Editorial Board, May 2008 to August 2008
- Bryna Larsen, publisher
- Brent Boyer, editor
- Mike Lawrence, city editor
- Tom Ross, reporter
- Eric Morris, community representative
- Paul Draper, community representative
Contact the editorial board at (970) 871-4221 or email@example.com. Would you like to be a member of the board? Fill out a letter of interest now.
High school graduation ceremonies for Hayden, South Routt and Christian Heritage School students have come and gone. Steamboat Springs High School's Class of 2008 will graduate Saturday, and they'll be followed a week later by their peers at The Lowell Whiteman School.
This is a special time in the lives of graduating seniors, as well it should be. Walking off that stage with a high school diploma in hand is a commendable accomplishment.
For the Class of 2008, 12 years of homework and tests have come to an end. Some grads will never again play competitive sports, act in a school play or perform in a school band. Best friends since childhood will pursue different careers in different places, and parents will say goodbye to children heading off to colleges or jobs in places other than Routt County.
But while high school graduation is the celebration of an ending, it also represents a beginning. A beginning of adulthood, new adventures and the realities of life as voting, tax-paying, wage-earning members of society.
Similar to what we've said in past years, we offer graduates the following thoughts:
- Celebrate your high school graduation safely and responsibly. Remember, the repercussions - both legal and otherwise - of your actions can have serious and lasting effects on your futures.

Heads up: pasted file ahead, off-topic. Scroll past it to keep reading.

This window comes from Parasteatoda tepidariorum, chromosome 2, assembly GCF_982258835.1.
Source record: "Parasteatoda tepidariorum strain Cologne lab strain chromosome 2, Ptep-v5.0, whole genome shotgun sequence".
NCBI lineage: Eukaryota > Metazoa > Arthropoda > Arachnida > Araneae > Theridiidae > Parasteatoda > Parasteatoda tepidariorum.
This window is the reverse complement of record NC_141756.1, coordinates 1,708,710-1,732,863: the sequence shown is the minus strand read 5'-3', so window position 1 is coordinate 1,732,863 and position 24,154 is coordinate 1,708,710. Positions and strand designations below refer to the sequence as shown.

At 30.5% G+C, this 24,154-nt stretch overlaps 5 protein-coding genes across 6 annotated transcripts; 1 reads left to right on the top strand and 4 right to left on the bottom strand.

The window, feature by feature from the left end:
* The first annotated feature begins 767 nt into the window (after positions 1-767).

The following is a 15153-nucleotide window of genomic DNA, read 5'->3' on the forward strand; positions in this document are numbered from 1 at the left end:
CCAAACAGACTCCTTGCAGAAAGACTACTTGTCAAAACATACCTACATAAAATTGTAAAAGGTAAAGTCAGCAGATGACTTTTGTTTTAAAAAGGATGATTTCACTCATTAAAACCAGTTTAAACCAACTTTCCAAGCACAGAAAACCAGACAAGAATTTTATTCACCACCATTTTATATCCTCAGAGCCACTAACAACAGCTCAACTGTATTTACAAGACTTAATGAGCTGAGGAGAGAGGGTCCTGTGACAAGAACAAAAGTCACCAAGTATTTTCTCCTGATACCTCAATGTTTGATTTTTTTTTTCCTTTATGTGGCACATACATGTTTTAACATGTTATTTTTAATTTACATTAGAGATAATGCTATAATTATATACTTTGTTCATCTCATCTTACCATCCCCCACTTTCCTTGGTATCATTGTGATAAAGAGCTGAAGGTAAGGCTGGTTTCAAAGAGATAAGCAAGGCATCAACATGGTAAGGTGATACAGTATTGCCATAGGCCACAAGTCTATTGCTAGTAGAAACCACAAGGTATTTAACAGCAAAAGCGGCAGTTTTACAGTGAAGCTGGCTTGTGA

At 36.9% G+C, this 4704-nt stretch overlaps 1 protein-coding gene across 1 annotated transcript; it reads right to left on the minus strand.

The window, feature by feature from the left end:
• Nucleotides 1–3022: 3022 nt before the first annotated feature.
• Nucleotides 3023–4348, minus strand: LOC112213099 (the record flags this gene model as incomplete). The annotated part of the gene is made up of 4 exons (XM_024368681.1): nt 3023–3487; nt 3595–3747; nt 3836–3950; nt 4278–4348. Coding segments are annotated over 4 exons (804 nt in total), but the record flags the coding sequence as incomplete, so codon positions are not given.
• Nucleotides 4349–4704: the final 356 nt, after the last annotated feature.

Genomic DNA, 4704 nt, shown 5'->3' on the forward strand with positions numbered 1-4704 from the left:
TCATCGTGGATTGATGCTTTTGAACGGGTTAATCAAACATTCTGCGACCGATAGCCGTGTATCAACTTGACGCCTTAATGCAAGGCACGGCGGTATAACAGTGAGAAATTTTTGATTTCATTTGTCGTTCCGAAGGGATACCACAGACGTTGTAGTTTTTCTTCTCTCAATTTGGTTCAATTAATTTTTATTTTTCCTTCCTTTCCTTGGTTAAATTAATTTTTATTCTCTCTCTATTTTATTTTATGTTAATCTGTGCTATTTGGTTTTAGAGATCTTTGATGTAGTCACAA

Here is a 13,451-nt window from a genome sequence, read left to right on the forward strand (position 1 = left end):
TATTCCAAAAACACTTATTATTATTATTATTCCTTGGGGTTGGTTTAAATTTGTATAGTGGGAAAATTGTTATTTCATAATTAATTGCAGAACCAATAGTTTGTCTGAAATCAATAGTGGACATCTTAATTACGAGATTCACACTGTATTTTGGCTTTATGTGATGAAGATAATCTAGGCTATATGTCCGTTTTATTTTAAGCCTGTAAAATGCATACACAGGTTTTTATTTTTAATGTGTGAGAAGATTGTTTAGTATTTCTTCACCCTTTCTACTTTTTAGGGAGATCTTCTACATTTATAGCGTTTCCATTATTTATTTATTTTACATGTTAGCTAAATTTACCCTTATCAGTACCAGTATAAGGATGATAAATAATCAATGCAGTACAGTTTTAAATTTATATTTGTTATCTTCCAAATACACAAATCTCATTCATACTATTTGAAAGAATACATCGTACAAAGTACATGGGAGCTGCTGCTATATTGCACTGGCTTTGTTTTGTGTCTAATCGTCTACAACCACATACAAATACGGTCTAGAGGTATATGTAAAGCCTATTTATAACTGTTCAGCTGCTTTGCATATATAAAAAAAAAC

- For those who go on to pursue higher educations, have fun but stay focused on your goals. College is a once-in-a-lifetime experience. Never lose sight of why you're there - and what it's costing. There won't be teachers, parents or guidance counselors to remind you to attend that early morning lecture or study all week for that biology midterm. The choices you make are yours, as are the consequences. A 2006 BusinessWeek survey revealed the average debt-load for college graduates was $30,000. That's a lot of money to owe, particularly if you leave without a meaningful degree.
- Explore. Many of you were fortunate to spend your childhood years in beautiful Routt County, but there's an enormous world beyond the confines of Northwest Colorado. Study abroad. Accept a job offer somewhere entirely foreign to you. Embrace the diversity our planet has to offer, and cherish the opportunities to be seized.
- Life is short and should be enjoyed. Find something you love to do, and do it as best you can. But don't worry if it takes a while to discover your calling. Recognize the positives in everything you do and try, and use them as a guide for your next adventure. Most of all, don't be afraid of change.
- Discover the rewards of being active in your community. Whether it's volunteering at your church, reading to local senior citizens, spending a weekend day working for Habitat for Humanity or serving meals at a homeless shelter, there are few things in life more satisfying than giving of yourself for the benefit of others. Remember all the people who gave their time and money to help make you the person you are today, and pay it forward.
Congratulations, graduates of the Class of 2008. We wish you nothing but the best.